Modules ready for world’s first subsea gas compressor
Norway’s Aker Solutions is set to deliver the modules for the world’s first subsea gas compression system at the Statoil-operated Åsgard field. The facility, scheduled to come on stream in 2015, will enable the recovery of an additional 282 million barrels of oil equivalents.
The modules will be assembled into two trains that will each hold a compressor. They will be placed in an 1,800-tonne steel frame that was installed at the Norwegian Sea field in July last year. The modules for the first train will be delivered in installments from now through January. The second train and compressors will be delivered in the first quarter of next year.
The compression system will boost gas pressures at the Midgard and Mikkel satellite deposits in the Norwegian Sea to potentially extend Åsgard’s production life by as many as 20 years.
“The groundbreaking technology at Åsgard brings us one crucial step closer to placing a fully-functioning production and processing system on the seafloor,” said Per Harald Kongelf, head of Aker Solutions in Norway. “This will be a game-changer for the industry that makes it possible to increase recovery and lower costs at subsea fields.”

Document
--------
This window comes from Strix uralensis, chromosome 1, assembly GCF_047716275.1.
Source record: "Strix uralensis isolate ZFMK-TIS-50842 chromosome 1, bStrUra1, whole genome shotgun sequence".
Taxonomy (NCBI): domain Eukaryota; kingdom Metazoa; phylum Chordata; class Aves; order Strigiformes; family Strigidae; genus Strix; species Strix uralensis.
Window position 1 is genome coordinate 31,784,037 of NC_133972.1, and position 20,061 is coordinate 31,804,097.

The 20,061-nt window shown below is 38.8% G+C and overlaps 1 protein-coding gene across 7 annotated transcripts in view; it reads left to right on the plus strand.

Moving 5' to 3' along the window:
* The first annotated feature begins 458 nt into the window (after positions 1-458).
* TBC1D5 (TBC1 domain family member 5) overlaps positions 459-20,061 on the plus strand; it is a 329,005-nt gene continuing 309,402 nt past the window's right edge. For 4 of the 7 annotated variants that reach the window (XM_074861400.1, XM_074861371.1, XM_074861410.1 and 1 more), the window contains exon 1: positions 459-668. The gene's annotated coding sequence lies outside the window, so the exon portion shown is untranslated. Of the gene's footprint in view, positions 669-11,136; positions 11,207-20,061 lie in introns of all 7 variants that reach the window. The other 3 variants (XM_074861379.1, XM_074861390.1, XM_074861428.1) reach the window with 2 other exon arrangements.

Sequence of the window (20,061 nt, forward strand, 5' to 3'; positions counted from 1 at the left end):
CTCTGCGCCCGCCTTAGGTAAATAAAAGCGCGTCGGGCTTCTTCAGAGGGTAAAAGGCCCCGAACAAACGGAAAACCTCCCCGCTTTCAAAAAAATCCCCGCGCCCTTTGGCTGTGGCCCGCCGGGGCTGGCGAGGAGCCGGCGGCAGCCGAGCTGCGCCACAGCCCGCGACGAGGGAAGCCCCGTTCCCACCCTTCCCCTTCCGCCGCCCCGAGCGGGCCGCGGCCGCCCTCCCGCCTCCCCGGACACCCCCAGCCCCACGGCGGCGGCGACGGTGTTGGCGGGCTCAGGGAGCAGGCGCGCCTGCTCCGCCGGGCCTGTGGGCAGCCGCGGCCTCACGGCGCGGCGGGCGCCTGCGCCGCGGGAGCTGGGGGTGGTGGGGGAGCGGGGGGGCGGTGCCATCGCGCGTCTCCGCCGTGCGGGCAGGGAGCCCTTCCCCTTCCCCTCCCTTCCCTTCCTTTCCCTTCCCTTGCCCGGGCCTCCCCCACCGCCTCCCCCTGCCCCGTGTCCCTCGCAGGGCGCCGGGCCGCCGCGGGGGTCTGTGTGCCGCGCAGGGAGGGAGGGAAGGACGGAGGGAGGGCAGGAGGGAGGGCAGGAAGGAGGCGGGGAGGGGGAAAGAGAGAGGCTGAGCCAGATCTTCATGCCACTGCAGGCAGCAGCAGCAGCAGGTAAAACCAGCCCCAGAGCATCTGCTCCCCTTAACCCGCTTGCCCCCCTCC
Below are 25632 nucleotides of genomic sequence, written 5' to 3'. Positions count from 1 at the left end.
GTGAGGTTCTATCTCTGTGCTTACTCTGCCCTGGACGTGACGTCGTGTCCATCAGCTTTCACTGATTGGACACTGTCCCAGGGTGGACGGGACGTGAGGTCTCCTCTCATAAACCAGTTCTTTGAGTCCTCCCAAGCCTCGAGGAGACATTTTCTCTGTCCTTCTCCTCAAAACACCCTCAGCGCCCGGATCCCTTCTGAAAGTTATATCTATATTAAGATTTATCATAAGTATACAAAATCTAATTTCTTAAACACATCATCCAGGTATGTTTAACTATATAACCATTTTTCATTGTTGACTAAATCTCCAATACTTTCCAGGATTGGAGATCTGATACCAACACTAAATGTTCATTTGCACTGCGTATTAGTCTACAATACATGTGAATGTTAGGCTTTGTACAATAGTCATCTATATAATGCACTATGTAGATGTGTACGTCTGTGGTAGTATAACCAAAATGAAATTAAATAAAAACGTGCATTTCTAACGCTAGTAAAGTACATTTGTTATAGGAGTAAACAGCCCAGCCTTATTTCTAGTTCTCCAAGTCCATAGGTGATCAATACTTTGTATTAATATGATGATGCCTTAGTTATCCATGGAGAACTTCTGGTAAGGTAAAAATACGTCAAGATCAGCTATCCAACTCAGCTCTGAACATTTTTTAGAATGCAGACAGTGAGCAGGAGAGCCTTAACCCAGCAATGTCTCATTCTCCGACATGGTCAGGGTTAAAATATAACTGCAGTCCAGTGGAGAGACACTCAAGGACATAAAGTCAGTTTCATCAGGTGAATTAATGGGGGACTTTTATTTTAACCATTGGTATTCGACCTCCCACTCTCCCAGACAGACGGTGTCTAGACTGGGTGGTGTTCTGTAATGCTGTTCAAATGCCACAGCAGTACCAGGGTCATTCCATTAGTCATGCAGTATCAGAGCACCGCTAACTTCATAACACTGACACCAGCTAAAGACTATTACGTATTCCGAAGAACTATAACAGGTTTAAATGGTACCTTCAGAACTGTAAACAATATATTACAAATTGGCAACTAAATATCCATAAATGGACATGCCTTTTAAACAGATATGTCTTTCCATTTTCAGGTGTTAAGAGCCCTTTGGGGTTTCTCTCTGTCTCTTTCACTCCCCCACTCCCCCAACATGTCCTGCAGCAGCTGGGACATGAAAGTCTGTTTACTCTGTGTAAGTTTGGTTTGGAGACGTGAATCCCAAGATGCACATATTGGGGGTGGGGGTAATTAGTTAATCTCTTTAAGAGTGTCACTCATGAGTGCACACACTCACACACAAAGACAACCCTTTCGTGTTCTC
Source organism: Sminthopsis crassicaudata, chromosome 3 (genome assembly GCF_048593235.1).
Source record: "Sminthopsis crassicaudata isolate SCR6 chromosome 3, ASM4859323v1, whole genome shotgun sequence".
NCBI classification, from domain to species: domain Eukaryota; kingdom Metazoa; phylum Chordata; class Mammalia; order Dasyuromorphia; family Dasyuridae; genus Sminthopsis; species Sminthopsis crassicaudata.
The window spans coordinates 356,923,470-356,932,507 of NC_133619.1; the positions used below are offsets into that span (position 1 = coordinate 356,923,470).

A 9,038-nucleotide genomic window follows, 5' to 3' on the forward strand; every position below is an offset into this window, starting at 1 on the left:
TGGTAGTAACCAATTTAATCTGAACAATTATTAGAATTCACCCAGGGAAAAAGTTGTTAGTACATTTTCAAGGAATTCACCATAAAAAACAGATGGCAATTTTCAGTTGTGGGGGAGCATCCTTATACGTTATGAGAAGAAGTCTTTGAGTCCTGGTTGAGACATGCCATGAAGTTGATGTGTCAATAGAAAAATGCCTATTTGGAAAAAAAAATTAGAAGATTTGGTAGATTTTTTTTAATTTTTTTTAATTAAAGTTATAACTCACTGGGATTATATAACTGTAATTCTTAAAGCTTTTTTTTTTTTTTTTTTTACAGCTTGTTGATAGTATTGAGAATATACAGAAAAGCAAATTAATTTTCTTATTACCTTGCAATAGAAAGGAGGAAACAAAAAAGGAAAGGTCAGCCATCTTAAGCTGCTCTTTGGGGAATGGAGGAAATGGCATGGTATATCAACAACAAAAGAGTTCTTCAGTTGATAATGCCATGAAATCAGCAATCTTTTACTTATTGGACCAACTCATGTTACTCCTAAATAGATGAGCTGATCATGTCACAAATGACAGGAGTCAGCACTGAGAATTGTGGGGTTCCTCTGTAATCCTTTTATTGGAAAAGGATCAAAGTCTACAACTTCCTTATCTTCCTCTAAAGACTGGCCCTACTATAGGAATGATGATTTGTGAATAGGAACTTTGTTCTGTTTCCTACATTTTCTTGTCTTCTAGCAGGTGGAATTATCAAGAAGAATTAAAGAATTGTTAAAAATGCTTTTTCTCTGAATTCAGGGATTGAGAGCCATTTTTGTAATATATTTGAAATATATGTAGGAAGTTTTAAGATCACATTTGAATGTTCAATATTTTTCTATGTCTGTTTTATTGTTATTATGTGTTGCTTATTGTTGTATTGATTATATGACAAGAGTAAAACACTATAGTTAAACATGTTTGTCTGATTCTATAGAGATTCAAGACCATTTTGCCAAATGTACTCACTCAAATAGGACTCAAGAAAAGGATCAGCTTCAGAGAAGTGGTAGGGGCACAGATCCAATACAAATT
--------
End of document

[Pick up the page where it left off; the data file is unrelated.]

Extending Field Life
Gas compressors are used to keep up output as reservoir pressure at gas-producing fields drops over time. While such compressors have typically been installed on platforms over sea level, Aker Solutions explains, placing them on the seabed and near the wellheads improves recovery rates and reduces capital and operating costs. Subsea compression also leaves a smaller environmental footprint and is safer to operate than a platform, Aker Solutions says.
The Åsgard subsea gas compression facility is set to go on stream in 2015 after the two 11.5-megawatt compressors are installed. The project is operated by Statoil and delivered by Aker Solutions.